BY KEN LITTLE
Charlie was "a big gentle giant" who loved the company of people, especially children.
No one can understand what motivated someone to inflict a fatal injury on the horse early Saturday as it stood in a fenced-in yard at 230 Preacher Laws Road, in Horse Creek.
The animal may have been shot with a firearm or an arrow, owner Heidi Storiale said Tuesday.
Whatever the case, its leg injury was so severe, the horse had to be put down.
Storiale wants some answers.
'WHO DID THIS?'
"I would like to find out who did this at this point so justice could be served. He was a horse standing in his yard. He wasn't doing anything to anybody," Storiale said.
Charlie, a big gelding Palomino, was a rescue horse who came to Storiale and her family from a woman in Bluff City the day before Easter. She estimates he was between 25 and 30 years old and "very malnourished."
Everyone immediately fell in love with Charlie, especially Storiale's 6-year-old daughter, Shilei, and 9-year-old daughter, Dominique.
"He thought he was a big puppy dog," Storiale said. "He would literally sit down like a big puppy dog with his tongue out. He was a good old guy."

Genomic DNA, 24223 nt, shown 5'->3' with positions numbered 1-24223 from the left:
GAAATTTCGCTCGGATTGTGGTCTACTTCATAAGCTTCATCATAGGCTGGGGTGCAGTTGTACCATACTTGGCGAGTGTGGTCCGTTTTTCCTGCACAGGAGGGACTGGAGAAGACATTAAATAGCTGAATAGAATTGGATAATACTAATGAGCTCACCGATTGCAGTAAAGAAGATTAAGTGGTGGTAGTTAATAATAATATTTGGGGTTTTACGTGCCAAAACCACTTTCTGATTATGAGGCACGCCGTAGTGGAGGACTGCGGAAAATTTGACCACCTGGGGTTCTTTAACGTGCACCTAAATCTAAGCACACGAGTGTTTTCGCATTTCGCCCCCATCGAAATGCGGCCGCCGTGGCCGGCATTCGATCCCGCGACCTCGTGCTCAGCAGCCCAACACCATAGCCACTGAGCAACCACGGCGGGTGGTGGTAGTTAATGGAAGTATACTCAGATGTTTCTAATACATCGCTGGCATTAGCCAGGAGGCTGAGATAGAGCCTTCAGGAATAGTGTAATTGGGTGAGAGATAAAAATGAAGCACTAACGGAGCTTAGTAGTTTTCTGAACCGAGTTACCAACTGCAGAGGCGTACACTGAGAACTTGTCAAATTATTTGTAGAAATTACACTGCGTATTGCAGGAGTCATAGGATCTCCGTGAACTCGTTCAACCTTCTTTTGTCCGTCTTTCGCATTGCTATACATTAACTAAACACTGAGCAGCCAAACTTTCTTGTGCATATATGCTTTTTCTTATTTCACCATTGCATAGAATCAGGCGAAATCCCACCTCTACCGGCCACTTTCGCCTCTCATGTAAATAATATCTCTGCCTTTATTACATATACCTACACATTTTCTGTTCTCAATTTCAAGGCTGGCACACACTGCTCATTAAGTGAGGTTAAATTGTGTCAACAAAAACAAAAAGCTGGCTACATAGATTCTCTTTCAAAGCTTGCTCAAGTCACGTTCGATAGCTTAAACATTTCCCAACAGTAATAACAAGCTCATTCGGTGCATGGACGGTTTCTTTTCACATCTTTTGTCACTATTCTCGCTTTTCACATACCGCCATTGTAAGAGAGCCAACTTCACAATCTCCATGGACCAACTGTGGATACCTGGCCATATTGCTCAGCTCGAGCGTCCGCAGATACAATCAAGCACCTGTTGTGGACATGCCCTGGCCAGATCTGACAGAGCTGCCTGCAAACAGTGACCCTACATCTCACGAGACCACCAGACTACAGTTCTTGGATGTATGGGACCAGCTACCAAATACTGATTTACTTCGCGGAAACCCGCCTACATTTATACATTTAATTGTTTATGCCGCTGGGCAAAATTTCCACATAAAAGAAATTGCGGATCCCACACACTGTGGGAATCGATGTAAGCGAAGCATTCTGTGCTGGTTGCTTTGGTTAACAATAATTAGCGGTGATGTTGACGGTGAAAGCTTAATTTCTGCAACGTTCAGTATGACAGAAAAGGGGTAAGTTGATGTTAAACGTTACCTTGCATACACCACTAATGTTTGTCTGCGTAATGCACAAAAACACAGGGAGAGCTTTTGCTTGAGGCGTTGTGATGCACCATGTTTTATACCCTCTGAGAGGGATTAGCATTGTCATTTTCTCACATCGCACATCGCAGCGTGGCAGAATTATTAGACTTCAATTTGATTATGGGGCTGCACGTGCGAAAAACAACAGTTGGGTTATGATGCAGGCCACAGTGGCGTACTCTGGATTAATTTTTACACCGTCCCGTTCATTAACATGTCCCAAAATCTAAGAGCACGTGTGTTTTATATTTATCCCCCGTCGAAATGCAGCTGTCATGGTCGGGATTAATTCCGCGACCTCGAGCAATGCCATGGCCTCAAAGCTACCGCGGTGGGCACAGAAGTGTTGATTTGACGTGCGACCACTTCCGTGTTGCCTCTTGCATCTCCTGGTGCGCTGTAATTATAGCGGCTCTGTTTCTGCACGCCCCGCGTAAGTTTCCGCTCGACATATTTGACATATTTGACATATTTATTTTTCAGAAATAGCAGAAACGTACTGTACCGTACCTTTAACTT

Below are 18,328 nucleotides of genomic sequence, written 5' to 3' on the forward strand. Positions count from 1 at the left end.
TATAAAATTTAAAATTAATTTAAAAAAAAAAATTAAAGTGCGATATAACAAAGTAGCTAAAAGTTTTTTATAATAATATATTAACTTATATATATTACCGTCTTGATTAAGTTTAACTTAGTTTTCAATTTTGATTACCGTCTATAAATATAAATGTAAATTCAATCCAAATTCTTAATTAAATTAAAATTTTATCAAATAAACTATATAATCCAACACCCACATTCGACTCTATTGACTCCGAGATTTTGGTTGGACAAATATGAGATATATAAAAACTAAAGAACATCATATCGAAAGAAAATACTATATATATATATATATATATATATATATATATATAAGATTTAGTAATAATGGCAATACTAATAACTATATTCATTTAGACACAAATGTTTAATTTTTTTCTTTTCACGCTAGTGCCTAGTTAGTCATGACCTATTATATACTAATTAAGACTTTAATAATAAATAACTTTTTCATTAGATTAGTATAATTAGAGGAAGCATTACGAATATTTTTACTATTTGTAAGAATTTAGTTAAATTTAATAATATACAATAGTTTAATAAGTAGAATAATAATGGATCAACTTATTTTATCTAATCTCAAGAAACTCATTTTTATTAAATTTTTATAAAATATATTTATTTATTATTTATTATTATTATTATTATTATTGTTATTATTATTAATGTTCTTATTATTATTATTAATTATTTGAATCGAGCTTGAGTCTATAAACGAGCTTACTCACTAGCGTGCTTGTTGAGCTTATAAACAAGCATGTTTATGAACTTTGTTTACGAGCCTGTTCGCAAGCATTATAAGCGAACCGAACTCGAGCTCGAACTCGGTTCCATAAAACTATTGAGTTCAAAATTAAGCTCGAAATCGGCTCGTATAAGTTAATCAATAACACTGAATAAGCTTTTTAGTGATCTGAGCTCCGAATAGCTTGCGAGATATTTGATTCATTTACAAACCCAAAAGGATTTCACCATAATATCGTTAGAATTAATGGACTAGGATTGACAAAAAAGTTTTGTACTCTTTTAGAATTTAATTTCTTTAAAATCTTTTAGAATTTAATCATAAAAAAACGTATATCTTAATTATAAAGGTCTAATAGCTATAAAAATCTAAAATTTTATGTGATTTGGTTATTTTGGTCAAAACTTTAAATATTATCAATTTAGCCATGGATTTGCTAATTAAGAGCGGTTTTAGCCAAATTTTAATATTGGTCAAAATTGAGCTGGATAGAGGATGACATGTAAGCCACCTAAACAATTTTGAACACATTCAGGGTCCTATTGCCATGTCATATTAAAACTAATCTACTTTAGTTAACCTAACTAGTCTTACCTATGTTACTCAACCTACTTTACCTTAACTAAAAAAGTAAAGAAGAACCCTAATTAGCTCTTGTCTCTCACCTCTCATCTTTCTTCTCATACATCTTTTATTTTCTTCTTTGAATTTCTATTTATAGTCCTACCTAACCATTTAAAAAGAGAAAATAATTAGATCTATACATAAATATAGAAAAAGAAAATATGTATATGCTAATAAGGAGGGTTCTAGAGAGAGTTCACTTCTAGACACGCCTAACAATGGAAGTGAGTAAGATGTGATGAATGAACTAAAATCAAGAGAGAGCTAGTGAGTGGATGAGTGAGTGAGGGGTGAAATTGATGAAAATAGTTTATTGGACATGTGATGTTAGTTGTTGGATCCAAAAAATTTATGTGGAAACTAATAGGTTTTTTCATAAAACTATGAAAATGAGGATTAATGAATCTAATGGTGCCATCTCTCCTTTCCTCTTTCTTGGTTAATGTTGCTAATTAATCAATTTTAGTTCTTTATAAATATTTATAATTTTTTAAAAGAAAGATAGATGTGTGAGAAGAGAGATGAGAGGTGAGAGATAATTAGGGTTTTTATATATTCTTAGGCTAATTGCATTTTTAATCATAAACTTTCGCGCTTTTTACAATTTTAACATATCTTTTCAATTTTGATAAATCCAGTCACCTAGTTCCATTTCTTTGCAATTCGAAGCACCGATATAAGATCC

FOUND IN MORNING
Charlie was found in the fenced-in front yard of the house about 8 a.m. Saturday by a person who came over to put out hay for Storiale's four horses.
"He was laying there. You could clearly see he was shot in the back leg. It broke his bone in two. It was an awful thing to wake up to," she said.
"Nobody heard anything. None of the neighbors heard anything. I don't know if it was shot with a gun or shot with a crossbow or anything."
Storiale said she went to bed about 3 a.m. Saturday, so there is about a five-hour window of time when the horse could have been injured.
The Greene County Sheriff's Department was called. Deputy Stacey Lawing responded to the address.
FOUND IN FIELD
"(The) victim found her horse laying in field with broken leg," the report said. "Victim thinks horse could have possibly been shot. No one heard gunshots anywhere, and injury was too muddy to tell anything."
Storiale said there is no doubt in her mind that someone intentionally injured the horse.
A veterinarian who was contacted Saturday morning was unable to immediately come to the scene.
After Storiale's family said their goodbyes, a neighbor put the horse down. Charlie was buried the same day across the street.
"No words can explain this horrific experience and the pain we're enduring," she said.
The family's happy memories of the horse and the joy it brought to them are tainted by the horrific sight of the suffering animal.
Images of Charlie lying helpless on the ground, being comforted by her daughters, keep playing thorough Storiale's mind.
"I would like to know who did this, how they did this, and why they did this," she said. "There is no reason for it."
Anyone with information can contact the Greene County Sheriff's Department at (423) 798-1800.